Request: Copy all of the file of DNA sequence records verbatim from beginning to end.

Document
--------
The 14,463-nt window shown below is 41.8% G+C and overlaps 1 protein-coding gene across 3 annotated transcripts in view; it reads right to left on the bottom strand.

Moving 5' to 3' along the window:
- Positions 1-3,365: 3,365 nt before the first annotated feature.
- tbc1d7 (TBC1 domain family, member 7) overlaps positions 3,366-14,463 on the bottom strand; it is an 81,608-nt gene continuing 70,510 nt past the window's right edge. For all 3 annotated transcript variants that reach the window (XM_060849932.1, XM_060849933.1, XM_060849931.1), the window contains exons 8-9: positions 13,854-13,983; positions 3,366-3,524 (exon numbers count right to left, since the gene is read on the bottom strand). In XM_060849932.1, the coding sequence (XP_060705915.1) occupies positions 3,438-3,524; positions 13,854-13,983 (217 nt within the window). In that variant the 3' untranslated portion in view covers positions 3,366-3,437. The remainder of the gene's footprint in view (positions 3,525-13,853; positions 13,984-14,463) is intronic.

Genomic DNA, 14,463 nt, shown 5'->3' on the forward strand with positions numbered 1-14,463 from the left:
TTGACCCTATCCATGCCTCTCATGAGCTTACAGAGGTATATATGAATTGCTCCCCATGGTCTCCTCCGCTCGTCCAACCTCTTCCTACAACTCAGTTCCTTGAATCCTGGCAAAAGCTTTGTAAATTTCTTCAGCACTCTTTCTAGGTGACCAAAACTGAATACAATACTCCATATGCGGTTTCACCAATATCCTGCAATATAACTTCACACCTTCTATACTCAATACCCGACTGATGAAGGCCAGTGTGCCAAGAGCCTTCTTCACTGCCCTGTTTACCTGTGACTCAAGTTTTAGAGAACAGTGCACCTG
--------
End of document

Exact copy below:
The 14,463-nt window shown below is 41.8% G+C and overlaps 1 protein-coding gene across 3 annotated transcripts in view; it reads right to left on the bottom strand.

Moving 5' to 3' along the window:
- Positions 1-3,365: 3,365 nt before the first annotated feature.
- tbc1d7 (TBC1 domain family, member 7) overlaps positions 3,366-14,463 on the bottom strand; it is an 81,608-nt gene continuing 70,510 nt past the window's right edge. For all 3 annotated transcript variants that reach the window (XM_060849932.1, XM_060849933.1, XM_060849931.1), the window contains exons 8-9: positions 13,854-13,983; positions 3,366-3,524 (exon numbers count right to left, since the gene is read on the bottom strand). In XM_060849932.1, the coding sequence (XP_060705915.1) occupies positions 3,438-3,524; positions 13,854-13,983 (217 nt within the window). In that variant the 3' untranslated portion in view covers positions 3,366-3,437. The remainder of the gene's footprint in view (positions 3,525-13,853; positions 13,984-14,463) is intronic.

Genomic DNA, 14,463 nt, shown 5'->3' on the forward strand with positions numbered 1-14,463 from the left:
TTGACCCTATCCATGCCTCTCATGAGCTTACAGAGGTATATATGAATTGCTCCCCATGGTCTCCTCCGCTCGTCCAACCTCTTCCTACAACTCAGTTCCTTGAATCCTGGCAAAAGCTTTGTAAATTTCTTCAGCACTCTTTCTAGGTGACCAAAACTGAATACAATACTCCATATGCGGTTTCACCAATATCCTGCAATATAACTTCACACCTTCTATACTCAATACCCGACTGATGAAGGCCAGTGTGCCAAGAGCCTTCTTCACTGCCCTGTTTACCTGTGACTCAAGTTTTAGAGAACAGTGCACCTG